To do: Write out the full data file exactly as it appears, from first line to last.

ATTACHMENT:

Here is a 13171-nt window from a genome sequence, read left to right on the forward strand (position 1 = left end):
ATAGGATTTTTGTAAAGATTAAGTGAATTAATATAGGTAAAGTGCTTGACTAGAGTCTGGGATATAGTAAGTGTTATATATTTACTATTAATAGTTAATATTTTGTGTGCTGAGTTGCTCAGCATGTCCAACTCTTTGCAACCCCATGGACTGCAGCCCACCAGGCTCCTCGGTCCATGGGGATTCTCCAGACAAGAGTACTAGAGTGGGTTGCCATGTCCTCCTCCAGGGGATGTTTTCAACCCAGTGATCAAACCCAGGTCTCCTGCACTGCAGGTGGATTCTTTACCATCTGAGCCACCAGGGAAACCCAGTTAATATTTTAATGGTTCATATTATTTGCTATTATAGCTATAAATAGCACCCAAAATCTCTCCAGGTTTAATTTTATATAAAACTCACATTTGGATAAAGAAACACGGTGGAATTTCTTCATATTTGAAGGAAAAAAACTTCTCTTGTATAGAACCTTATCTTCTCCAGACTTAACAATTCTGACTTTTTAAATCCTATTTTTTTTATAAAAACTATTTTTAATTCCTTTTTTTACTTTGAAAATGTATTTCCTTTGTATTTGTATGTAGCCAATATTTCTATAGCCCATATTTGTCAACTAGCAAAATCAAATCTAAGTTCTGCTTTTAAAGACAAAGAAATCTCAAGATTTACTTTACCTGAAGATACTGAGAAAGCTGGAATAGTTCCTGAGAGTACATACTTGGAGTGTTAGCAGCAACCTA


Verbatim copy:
Here is a 13171-nt window from a genome sequence, read left to right on the forward strand (position 1 = left end):
ATAGGATTTTTGTAAAGATTAAGTGAATTAATATAGGTAAAGTGCTTGACTAGAGTCTGGGATATAGTAAGTGTTATATATTTACTATTAATAGTTAATATTTTGTGTGCTGAGTTGCTCAGCATGTCCAACTCTTTGCAACCCCATGGACTGCAGCCCACCAGGCTCCTCGGTCCATGGGGATTCTCCAGACAAGAGTACTAGAGTGGGTTGCCATGTCCTCCTCCAGGGGATGTTTTCAACCCAGTGATCAAACCCAGGTCTCCTGCACTGCAGGTGGATTCTTTACCATCTGAGCCACCAGGGAAACCCAGTTAATATTTTAATGGTTCATATTATTTGCTATTATAGCTATAAATAGCACCCAAAATCTCTCCAGGTTTAATTTTATATAAAACTCACATTTGGATAAAGAAACACGGTGGAATTTCTTCATATTTGAAGGAAAAAAACTTCTCTTGTATAGAACCTTATCTTCTCCAGACTTAACAATTCTGACTTTTTAAATCCTATTTTTTTTATAAAAACTATTTTTAATTCCTTTTTTTACTTTGAAAATGTATTTCCTTTGTATTTGTATGTAGCCAATATTTCTATAGCCCATATTTGTCAACTAGCAAAATCAAATCTAAGTTCTGCTTTTAAAGACAAAGAAATCTCAAGATTTACTTTACCTGAAGATACTGAGAAAGCTGGAATAGTTCCTGAGAGTACATACTTGGAGTGTTAGCAGCAACCTA